With the approaching World Economic Forum meet 2016, industrialist Ratul Puri, Chairman of Hindustan Powerprojects Pvt Ltd (HPPPL), is bringing India in the limelight with expected growth if certain measures are taken.
Ratul Puri focuses on the factors contributing in India’s development like the majority of young age which is dependent and has the enthusiasm to excel in every field in order to justify their ever increasing salary. The entrepreneurialism in genes of India’s young population, is a huge contributing factor which will help in filling the gaps and shortcomings of infrastructural facilities.
Union Government is also prioritizing on creating such alliances which would serve National and Global interests as well, which is also that is the need of the hour, says Ratul Puri.
The Regional Business Council, India, World Economic Forum, recently organized a confluence in India to mark it as ‘National Strategy Day’ where the focus was on – Delivering Growth in the new context. These discussions, based upon action points, worked to create the environment to unclog the system and usher development. With India looking to implement these actions and many other reforms, the spotlight during WEF 2016 will be on India. The WEF theme – ‘The Fourth Industrial Revolution’ – is very relevant and timely for the country.
Visionary Reforms What does India need to do to get going? Drawing parallels from the First and Second Industrial Revolutions, India needs similar catalysts that shaped earlier eras – entrepreneurs and the vision to achieve bigger aspirations. If the Government has stepped up to provide the vision and reforms to achieve popular aspirations, then it is up to industry to make the most of the opportunity.In the energy sector, the industry has an unprecedented opportunity like never before in both the conventional and renewables space. The massive build-up of renewable energy would allow the country to skip one developmental step of creating fossil-based plants and directly leapfrogging into clean technology.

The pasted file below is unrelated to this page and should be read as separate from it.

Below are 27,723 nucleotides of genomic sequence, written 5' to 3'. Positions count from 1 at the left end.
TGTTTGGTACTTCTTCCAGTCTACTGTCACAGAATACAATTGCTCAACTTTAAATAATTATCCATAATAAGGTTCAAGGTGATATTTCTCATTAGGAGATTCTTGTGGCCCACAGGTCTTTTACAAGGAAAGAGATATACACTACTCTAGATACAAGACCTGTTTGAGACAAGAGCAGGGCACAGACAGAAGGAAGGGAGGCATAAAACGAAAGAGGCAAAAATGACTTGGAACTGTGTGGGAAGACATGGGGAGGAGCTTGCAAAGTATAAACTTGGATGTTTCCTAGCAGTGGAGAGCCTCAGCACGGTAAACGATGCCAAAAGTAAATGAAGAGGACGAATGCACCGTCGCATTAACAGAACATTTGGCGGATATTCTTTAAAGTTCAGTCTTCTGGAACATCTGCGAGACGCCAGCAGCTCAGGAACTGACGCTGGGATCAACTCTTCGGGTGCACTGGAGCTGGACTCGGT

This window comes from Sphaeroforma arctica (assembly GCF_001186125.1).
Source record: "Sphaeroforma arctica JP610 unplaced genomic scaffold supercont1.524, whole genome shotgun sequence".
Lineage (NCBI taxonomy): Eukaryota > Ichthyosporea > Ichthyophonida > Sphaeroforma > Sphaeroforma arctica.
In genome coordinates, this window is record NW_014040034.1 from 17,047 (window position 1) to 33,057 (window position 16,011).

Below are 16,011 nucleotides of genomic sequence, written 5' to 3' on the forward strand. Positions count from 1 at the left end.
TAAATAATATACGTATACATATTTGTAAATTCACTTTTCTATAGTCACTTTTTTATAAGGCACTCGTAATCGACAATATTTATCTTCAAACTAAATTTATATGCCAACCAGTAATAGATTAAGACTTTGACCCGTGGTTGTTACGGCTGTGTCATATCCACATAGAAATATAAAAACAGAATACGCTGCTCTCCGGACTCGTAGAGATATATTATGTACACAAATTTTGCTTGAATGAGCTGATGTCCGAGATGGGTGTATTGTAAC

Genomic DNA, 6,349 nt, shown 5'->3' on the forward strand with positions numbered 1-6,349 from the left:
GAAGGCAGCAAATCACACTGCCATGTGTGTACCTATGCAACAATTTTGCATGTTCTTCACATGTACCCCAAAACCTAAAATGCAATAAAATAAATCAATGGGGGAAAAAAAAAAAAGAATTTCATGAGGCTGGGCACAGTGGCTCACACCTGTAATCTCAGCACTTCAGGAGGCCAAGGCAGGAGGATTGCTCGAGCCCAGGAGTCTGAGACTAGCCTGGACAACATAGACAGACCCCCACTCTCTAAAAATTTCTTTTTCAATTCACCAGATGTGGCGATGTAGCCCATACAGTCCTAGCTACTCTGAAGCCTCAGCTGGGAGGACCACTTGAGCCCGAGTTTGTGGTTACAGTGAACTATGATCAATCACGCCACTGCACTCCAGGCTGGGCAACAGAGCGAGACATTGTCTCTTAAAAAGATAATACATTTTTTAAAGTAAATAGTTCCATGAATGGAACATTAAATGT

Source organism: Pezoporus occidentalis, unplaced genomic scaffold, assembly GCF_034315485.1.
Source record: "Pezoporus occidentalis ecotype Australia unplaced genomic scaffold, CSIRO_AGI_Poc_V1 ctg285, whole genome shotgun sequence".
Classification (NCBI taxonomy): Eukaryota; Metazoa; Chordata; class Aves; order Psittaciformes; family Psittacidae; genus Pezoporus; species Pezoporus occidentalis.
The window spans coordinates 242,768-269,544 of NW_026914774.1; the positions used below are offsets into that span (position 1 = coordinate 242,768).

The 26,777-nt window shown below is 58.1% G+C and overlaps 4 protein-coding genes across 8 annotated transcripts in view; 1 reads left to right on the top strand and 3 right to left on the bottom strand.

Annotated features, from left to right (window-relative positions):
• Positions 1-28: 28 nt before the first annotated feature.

This will eliminate the risks of the cost of stranded fossil fuel-based power plants, which seem to be a critical issue even in countries with significant renewable capacity such as Germany. More importantly, the renewable energy build-up will provide environmental benefits and thrust to achieve its Intended Nationally Determined Contribution ( INDC) targets – lower the emissions intensity of GDP by about 33% by 2030 and increase the share of non-fossil-based power generation capacity to 40% of installed electric power capacity by 2030 (equivalent to 26-30% of generation in 2030).
The glory that India achieves hereafter rests on its broad shoulders and in one stroke it is safe to say: “Let the developmental revolution begin.”